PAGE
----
- Molly Zapp
The Vermont Museum of Contemporary Art + Design, which is sort of an actual museum, is grandly named on purpose. "The 'plus design' is intended to be just pretentious enough to get people to say, 'Really?'" explained founder Matt Neckers. "In the art world, there's so much falseness anyway."
At roughly 3-by-3-by-7 feet, the tiny new VTMOCA+D, located in Eden, looks from the outside like a shabby-chic outhouse made from reclaimed materials, with windows and an aesthetically pleasing design. Inside, its white walls enclose just enough space for one person, along with a few pieces of art or one medium-size sculpture.
Eden, a blip of a town perhaps best known for its closed asbestos mine, hasn't historically been recognized as a nexus for contemporary art. But at VTMOCA+D's opening night in late August, about 20 adults and children gathered on a quiet mountainside for art, wine and cheese. In less than two hours, eight people mounted solo exhibits in the same space. The artists put up their drawings, fiber works or mixed-media art, took pictures, allowed attendees briefly to admire their creations, and then took the work down so other artists could do the same.
Why? With a conspiratorial grin, Neckers noted a dollhouse door on the museum floor and explained that, given basic camera skills, one can photograph an art piece beside it so that the work appears to be hanging in a conventional gallery.
Neckers, 44, came off as part Yes Men, part avant-garde and all northern-Vermont-DIY quirky. He said he sees the quasi-museum as part of "the tradition of artists being provocateurs," but he was careful to express appreciation for Vermont's art venues.
Even so, Neckers insisted that the state lacks "a space for truly avant-garde contemporary art." He seeks to change that.
Meanwhile, with VTMOCA+D, he invites a little subversiveness. On the ground beside the museum lie interchangeable wooden signs handpainted with the words "Iconography," "Conceptual" and "Institute," which can be switched out on the signpost to alter the museum's name. For instance, an artist could put up a show, snap a few photos, change the sign to read "Vermont Conceptual Art Institute," and then update his or her CV to reflect two solo shows at different museums.
"I like that more than I like the idea of honesty," Neckers said. "Even though this is about untruth, there is a lot that's genuine."
Neckers grew up in Michigan, attended Evergreen State College in Washington and spent time in New York City "mostly working in the corporate end of art," he said. He is now the creative media art and design instructor at Green Mountain Technology and Career Center, a tech high school in Hyde Park.
Also a sculptor who has curated for Helen Day Art Center in Stowe, Neckers said he cooked up the idea of VTMOCA+D last winter in snowy Eden while daydreaming of summer. With encouragement from area artists, he worked on the branding and promotions, designing a logo and a tongue-in-cheek website, and began posting on Facebook. "It's amazing how many people will friend you because your title says 'director' of VTMOCA+D," Neckers observed. "It's addictive."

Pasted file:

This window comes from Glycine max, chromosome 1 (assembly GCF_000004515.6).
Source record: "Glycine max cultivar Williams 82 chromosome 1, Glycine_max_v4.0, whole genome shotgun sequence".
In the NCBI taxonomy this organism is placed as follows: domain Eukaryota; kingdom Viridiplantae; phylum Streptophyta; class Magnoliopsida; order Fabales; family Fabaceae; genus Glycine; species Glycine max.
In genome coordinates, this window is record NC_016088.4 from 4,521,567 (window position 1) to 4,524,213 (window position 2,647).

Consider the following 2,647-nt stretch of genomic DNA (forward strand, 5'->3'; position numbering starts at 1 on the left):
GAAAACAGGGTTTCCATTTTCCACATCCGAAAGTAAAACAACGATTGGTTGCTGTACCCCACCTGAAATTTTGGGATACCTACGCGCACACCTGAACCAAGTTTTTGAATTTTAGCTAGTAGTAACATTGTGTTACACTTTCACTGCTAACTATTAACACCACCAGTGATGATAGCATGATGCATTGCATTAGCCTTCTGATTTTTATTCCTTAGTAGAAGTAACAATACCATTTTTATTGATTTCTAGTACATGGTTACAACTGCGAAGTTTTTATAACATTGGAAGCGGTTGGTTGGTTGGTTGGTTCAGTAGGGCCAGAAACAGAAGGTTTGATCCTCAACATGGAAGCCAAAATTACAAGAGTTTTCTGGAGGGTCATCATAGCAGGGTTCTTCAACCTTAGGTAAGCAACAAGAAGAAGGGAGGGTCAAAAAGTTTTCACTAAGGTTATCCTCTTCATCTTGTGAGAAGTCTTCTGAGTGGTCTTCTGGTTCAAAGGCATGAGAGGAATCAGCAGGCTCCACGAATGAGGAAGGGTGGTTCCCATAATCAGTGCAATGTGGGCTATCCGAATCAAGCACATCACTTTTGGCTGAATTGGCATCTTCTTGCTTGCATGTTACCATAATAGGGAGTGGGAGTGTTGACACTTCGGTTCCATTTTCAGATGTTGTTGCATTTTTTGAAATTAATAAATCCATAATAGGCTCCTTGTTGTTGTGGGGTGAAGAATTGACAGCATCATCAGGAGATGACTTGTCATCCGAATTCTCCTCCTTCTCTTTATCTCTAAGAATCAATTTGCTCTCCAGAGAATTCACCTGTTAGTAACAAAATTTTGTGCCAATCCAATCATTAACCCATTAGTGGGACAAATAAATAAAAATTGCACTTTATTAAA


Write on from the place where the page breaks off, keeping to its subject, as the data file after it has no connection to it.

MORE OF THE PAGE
He may be the director online, but last month his museum name tag and business card declared him the "docent in training." His 8-year-old daughter, Ellie, was the assistant director. Her 5-year-old brother, Jack, was head of acquisitions. Neckers is willing to give a title to just about anyone who asks, he said amiably.
Similarly, artists need only ask to get a show at VTMOCA+D. The museum dispenses with the usual formalities, such as inquiring where, or whether, they got an MFA and what connections they have to important people in the art world. Neckers does not publish the exact location of the museum, but he said artists can email him to request a show.
The extended inside joke of VTMOCA+D does have its downside — the gallery's relative inaccessibility limits the number of art viewers. But for anyone seeking to put an exhibit on a résumé, it sounds impressive. All the artists who displayed their work last month appeared to be tickled to be part of the act.
An artist who goes by the name of Oona said that the museum is "an interesting approach to challenge the elite gallery system. It allows for a broader range of people to show."
Her work would give more staid galleries pause. Oona's first exhibit of the night included "BabyFace," a photo of her face and chest covered with cut-up rubber fetal models that she ordered from an anti-abortion website. Hanging below it was "Babyballs," consisting of a mason jar filled with more rubber fetal models that she sutured together with fishing line. A three-page, handwritten note detailed an unsettling dream she had about accidentally killing a bottled fetus.
Oona, 29, said the pieces reflect "overwhelming anxieties about choosing to be a maternal being or not." She added that her work is "about women's bodies ... and not about being a victim."
After taking down her display, Oona left one of the "babyballs" for the museum's permanent collection, which Neckers is compiling. He said he'd like the price of admission to be a very small contribution — even a scrap of paper or a pebble from the walk up the hill would suffice. "Everyone has the opportunity to participate," Neckers said. "I'm interested to see what happens."